Programming Placement Exam Instructions

Last Updated: September 6, 2019

This page contains instructions on how to prepare for the MPCS Programming Placement Exam. If you are registered for this exam, please make sure you read this page carefully.


It is your responsibility to complete the items on this checklist before  the exam. If you do not, it will very likely impact your performance in the exam. Please read this list carefully.

❏ You have read and understand the instructions in this page.

If anything is unclear, do not wait until the day of the exam! Contact us as

❏ You have read the exams from previous years.

Links to past exams are provided in this page.

❏ You understand and are aware that the exam will be carried out on Ubuntu Linux 16.04 machines.

No UNIX experience is required to do the exam. Ubuntu 16.04 provides a user-friendly desktop environment similar, but not identical, to the desktop environments found on Windows and Mac machines. Popular developer tools, like Eclipse and Sublime Text, are installed on the exam machines. This page includes suggestions on how to familiarize yourself further with the exam machines.

❏ You have familiarized yourself with the input/output requirements of the exam problems, using your programming language of choice.

❏ You have familiarized yourself with the online Kattis system which is used to administer the exam, and you have submitted your Kattis username to the MPCS.

❏ You have verified that your language of choice is supported on Kattis (see this page for list of supported languages). You understand that you must do the exam in the supported language you are most proficient in. In the past, some students have incorrectly assumed that they had to do the exam in the language they expect to use the most in the MPCS. That is not the case: please do not learn a new language just for this exam. Use the language you are most comfortable with.

❏ You have solved at least one past exam problem successfully on the online Kattis system, using your programming language of choice.

The last four items are very important! Kattis is a web-based system that we use to administer the exam, and which includes a public website where anyone (including you) can solve programming problems using the exact same interface you will encounter during the exam. In fact, our past placement exams are all available on the public Kattis website, and you can work on them from any location (you do not need to wait until you are at UChicago). This page includes instructions on how to familiarize yourself with the Kattis system. Take into account that, at the exam, we will assume that you are already familiar with Kattis!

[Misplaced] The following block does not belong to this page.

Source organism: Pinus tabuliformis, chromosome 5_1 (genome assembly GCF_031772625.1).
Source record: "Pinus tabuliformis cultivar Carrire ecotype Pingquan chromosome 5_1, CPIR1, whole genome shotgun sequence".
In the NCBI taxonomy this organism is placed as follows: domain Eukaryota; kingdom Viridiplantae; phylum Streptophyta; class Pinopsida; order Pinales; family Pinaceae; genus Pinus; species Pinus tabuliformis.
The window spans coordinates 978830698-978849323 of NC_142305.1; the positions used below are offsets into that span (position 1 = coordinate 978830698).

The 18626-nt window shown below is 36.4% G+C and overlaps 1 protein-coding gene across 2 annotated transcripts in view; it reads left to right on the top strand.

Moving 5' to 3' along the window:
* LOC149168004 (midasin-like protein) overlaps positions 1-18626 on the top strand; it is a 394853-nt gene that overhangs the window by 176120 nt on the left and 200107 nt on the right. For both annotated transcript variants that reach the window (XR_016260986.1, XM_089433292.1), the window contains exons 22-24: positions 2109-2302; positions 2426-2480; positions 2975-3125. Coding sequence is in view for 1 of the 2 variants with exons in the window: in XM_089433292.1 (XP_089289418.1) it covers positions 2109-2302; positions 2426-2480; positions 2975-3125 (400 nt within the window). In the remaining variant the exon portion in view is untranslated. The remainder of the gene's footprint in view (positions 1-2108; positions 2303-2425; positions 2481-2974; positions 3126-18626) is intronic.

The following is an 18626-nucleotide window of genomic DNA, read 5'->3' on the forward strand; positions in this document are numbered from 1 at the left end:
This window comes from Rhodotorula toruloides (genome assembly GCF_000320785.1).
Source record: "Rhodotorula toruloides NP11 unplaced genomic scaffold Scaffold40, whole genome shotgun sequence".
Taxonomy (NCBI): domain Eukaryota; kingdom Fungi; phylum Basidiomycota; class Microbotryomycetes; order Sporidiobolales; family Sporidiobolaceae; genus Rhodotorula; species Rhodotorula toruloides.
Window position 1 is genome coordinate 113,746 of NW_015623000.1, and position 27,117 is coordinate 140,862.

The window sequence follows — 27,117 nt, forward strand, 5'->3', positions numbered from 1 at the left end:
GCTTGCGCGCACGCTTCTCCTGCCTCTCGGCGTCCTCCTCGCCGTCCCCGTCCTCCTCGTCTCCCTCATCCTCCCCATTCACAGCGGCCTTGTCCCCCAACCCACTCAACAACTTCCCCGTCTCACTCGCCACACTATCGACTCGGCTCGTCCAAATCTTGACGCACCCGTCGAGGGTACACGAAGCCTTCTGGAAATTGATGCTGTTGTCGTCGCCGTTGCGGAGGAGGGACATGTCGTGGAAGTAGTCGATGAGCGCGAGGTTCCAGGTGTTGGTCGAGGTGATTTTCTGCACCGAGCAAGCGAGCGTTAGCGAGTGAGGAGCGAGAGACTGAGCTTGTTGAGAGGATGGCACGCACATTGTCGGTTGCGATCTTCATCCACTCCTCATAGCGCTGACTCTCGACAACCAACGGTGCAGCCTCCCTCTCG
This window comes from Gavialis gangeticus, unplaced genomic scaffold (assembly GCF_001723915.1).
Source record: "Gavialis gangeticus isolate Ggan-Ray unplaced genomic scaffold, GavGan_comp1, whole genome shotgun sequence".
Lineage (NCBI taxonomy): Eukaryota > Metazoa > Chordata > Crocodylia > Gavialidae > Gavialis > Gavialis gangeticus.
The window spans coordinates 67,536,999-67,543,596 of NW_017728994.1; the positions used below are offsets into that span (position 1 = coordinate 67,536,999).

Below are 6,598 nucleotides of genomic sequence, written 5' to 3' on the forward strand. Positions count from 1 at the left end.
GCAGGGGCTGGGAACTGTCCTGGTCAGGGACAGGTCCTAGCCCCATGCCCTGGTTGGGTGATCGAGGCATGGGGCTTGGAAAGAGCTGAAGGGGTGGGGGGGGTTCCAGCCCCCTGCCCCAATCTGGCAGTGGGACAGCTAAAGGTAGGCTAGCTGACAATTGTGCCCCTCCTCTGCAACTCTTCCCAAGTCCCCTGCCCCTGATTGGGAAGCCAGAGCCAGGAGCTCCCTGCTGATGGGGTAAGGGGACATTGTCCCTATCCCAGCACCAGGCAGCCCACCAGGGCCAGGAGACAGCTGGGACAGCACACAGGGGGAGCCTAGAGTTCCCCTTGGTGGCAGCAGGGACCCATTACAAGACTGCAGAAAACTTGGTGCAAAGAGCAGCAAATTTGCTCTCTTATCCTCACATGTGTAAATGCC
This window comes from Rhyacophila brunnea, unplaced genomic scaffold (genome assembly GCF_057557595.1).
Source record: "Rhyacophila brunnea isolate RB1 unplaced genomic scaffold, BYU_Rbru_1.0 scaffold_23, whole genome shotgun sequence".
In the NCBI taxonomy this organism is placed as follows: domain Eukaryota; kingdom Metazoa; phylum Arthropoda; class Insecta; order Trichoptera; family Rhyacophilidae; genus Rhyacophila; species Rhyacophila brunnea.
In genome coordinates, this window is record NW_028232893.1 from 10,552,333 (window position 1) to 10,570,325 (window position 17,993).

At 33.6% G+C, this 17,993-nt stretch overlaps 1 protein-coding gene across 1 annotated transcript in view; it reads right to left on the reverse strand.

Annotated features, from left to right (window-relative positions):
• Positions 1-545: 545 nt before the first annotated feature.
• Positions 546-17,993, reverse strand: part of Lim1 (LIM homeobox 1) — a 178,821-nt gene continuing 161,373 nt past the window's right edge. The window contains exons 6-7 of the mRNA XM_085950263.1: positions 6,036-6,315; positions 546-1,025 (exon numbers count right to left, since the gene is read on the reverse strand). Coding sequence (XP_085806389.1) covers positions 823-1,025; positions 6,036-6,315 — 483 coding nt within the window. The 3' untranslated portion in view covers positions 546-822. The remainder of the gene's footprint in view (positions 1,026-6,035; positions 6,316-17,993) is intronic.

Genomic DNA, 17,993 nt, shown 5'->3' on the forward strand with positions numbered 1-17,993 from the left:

Exam Format

In the programming placement exam, you will have 90 minutes to write programs that solve a series of programming problems of varying difficulty. You will have access to a single computer. During the exam, network access (both to the Internet and to other machines in the room) will be disabled. This exam is meant to be done entirely on a computer, and you are expected to write code that compiles and runs correctly.

The exam will have five problems. To pass the exam, we expect students to solve three problems (with, at most, only minor issues or errors). Partial credit may be awarded for partial solutions. Students who want to place into Advanced Programming must solve at least four problems. Students who want to waive the Core Programming requirement need to solve all five problems.

Please note that, to pass the exam, students must submit solutions to at least two problems during the exam, where the solution compiles, runs, and passes at least one sample test case. Students who do not meet this requirement will automatically fail the exam, regardless of any credit awarded for partial solutions.